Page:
Two metro areas in Sun Belt states — Phoenix and Dallas-Fort Worth — are the starting points for a new machine-to-machine telecom network woven together by Ingenu.
The Rancho Bernardo company chose those two markets for its Machine Network because of the number of existing Internet of Things, or machine-to-machine, connections used there for transportation, utilities, industrial monitoring, security and public infrastructure. Much is second-generation connection technology that is due to be phased out.
“The Machine Network provides an ideal alternative to devices and applications that are currently connected via 2G cellular networks which will be ‘refarmed’ in the coming months to make way for higher bandwidth cellular technologies, which are not ideally designed for M2M/IoT connectivity,” said Tom Gregor, Ingenu’s president and general manager for public networks, in a prepared statement.
Ingenu said it plans to be in 30 major U.S. cities by the end of 2016. San Diego will get coverage in the first quarter of 2016.
Ingenu’s network uses a technology it calls RPMA, or Random Phase Multiple Access.
Some readers probably know Ingenu by its former name, On-Ramp Wireless Inc.
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Finding Mountains in Microchips: Sage Analytical Lab LLC, which occupies a Sorrento Mesa space full of high-tech equipment, has doubled its revenue in the last 12 months, managing partner Amir Khoshniyati said. The 3-year-old business looks at semiconductors, medical devices and other goods under high-tech magnifying instruments (think 3-D X-ray machines or focused ion beams) to find miniscule flaws.
“We are a hospital for microchips,” Khoshniyati said.
Failure analysis is one of Sage’s specialties. The close inspection its machines provide can also help executives and authorities detect counterfeit goods in the consumer space.
Company specialties include time-sensitive work. When big clients have too much work for their in-house equipment, or find it cheaper to use someone else’s, they call Sage for help.
Most customers are in San Diego, but the business has sales offices in Dallas and Phoenix and is looking into a San Jose office. “We’re not at capacity,” Khoshniyati said. And the company is hiring.
Moe Homayounieh is president of Sage Analytical.
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ViaSat Reports Earnings: Carlsbad satellite technology firm and broadband service provider ViaSat Inc. reported net income of $4.9 million in the second quarter ended Sept. 30, down almost 80 percent from net income of $23.9 million in the same quarter last year.
Last year’s second quarter was not typical, as it included a $39.7 million benefit from a legal settlement of an intellectual property dispute with Space Systems/Loral Inc.
ViaSat (Nasdaq: VSAT)’s revenue was $353.3 million, off 1.5 percent from $358.8 million in the same quarter last year.
Adjusted EBITDA in the recently ended quarter was $86.5 million, up 24 percent from the same quarter last year when the legal settlement is excluded. EBITDA stands for earnings before interest, taxes, depreciation and amortization.
ViaSat said its six-month revenue of $697.7 million was a record high, up 2.9 percent from the first six months of the previous fiscal year.
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Going Electric: NRG eVgo has teamed up with the University of California, San Diego on two projects related to electric vehicles and the campus microgrid.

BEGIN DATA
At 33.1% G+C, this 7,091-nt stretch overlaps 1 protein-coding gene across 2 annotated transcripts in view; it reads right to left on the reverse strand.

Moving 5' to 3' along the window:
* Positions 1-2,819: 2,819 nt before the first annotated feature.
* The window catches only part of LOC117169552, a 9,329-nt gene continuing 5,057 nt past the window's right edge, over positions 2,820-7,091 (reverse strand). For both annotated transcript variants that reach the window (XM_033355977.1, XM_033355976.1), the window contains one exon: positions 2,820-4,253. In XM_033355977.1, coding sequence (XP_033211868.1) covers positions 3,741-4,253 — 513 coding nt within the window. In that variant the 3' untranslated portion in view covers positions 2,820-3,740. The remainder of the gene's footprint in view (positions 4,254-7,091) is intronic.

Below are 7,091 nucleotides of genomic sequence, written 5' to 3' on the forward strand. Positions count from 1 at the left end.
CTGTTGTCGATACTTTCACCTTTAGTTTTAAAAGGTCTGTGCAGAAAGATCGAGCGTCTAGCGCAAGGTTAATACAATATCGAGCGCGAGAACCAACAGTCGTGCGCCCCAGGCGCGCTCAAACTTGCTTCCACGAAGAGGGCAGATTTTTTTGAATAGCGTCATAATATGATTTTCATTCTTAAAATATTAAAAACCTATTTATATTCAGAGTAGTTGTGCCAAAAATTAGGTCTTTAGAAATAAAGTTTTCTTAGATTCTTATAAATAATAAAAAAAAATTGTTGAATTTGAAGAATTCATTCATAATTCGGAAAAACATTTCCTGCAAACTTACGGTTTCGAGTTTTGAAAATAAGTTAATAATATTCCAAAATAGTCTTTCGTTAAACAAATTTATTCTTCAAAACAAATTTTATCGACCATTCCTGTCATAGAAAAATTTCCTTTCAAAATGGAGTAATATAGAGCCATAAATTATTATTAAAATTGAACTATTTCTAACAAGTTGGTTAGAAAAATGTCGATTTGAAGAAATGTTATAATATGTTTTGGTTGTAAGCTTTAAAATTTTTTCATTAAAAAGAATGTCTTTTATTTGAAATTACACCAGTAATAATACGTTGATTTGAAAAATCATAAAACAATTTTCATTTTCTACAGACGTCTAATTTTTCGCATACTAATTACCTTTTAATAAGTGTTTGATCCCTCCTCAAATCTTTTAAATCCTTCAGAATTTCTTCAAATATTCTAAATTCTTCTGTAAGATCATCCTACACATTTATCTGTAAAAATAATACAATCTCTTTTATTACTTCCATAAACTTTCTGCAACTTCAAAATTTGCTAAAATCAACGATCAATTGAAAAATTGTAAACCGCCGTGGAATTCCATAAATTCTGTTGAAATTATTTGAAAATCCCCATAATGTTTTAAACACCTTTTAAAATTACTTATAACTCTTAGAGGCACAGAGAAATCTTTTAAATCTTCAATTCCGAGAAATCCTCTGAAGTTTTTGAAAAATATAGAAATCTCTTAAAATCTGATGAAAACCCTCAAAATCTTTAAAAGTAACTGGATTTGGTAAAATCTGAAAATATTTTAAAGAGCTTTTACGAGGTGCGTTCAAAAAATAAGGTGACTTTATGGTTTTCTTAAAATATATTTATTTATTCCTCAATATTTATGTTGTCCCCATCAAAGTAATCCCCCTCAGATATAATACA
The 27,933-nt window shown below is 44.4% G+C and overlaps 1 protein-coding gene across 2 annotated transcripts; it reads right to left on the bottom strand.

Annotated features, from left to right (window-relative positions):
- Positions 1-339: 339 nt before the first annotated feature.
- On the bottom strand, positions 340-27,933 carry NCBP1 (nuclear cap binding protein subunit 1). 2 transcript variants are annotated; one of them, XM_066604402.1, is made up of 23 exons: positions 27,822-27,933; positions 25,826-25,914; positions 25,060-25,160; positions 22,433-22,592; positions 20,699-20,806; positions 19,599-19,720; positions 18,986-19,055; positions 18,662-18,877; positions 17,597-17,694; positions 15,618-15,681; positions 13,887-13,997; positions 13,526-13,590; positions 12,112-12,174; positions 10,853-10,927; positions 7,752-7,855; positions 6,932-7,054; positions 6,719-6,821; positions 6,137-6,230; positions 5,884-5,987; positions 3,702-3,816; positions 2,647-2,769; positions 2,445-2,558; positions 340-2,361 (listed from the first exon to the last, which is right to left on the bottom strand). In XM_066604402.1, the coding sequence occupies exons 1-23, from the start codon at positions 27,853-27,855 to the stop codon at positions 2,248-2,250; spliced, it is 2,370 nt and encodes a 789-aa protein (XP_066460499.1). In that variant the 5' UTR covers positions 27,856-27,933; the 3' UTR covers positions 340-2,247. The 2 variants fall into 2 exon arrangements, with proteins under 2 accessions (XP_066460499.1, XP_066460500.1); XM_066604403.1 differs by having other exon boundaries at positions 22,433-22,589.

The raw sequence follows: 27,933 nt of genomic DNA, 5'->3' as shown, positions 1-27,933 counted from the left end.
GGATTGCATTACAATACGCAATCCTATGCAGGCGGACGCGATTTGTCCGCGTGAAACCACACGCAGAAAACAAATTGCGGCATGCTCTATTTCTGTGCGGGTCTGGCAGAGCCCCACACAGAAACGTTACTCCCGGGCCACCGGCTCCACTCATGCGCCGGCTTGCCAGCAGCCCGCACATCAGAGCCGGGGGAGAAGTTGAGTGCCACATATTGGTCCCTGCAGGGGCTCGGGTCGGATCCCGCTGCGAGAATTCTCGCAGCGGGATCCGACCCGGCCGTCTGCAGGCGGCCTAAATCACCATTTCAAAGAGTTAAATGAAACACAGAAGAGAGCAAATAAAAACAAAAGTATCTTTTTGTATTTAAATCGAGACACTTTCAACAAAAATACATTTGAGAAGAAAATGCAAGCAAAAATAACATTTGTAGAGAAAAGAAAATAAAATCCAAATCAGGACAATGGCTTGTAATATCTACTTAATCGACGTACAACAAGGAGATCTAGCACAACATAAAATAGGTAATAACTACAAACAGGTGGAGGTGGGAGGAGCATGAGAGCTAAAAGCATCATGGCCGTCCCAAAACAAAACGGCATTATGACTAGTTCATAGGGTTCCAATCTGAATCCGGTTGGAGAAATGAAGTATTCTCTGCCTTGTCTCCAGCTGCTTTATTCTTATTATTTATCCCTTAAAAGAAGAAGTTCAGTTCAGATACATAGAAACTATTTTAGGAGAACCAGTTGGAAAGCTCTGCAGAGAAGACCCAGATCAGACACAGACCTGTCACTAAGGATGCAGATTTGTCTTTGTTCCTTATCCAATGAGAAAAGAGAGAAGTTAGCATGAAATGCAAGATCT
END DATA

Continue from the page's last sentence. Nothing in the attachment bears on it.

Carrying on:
EVgo built a site to determine how owners of vehicle-charging stations can use solar power, battery storage and control systems to save money and provide services to the grid.
EVgo also plans to operate a fleet of nine bidirectional electric vehicles from Nissan and Honda to test how California might use vehicle-to-grid technology. It follows a similar project at the University of Delaware, where vehicles fed electricity into the grid.
NRG eVgo is part of NRG Energy Inc. (NYSE: NRG) based in New Jersey.
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Short Takes: Builders of the Perlan II high-altitude glider, including sponsor Airbus Group, subjected the long-winged aircraft to ground vibration testing in early November at ATA Engineering Inc. in Rancho Bernardo. The Perlan team will attempt to reach 90,000 feet in a flight planned for next summer in Argentina. … Qualcomm Inc. said Nov. 5 that it signed a deal to license its patent portfolio to China-based Huizhou TCL Mobile
Communication Co. Ltd. Under the deal, TCL will pay Qualcomm (Nasdaq: QCOM) royalty rates consistent with those worked out in the San Diego chip maker’s deal with Chinese regulators early this year. The deal with TCL covers third- and fourth-generation technology, including China-specific three-mode handsets. You say you’ve never heard of TCL? The company’s name is now on the Hollywood landmark formerly known as Grauman’s Chinese Theatre. … HouseCall Pro co-founders Roland Ligtenberg and Reza Olfat won a 36-hour computer programming contest (also known as a hackathon) at Intuit Inc.’s QuickBooks Connect conference earlier this month in San Jose. Their HouseCall app connects a variety of household-service providers with customers (kind of like Uber does with drivers and passengers). … TiE South Coast plans to host a panel discussion titled “Will 3-D Printing Change the Way We Think?” on Nov. 17 at Janssen Research & Development, 3210 Merryfield Row. The evening includes an Indian dinner buffet at 6:30 p.m.; panelists begin their talk at 7:15. The event is open to nonmembers, and people get a price break when buying tickets in advance. For more information, visit http://southcoast.tie.org and look for the banner that says Upcoming Events.
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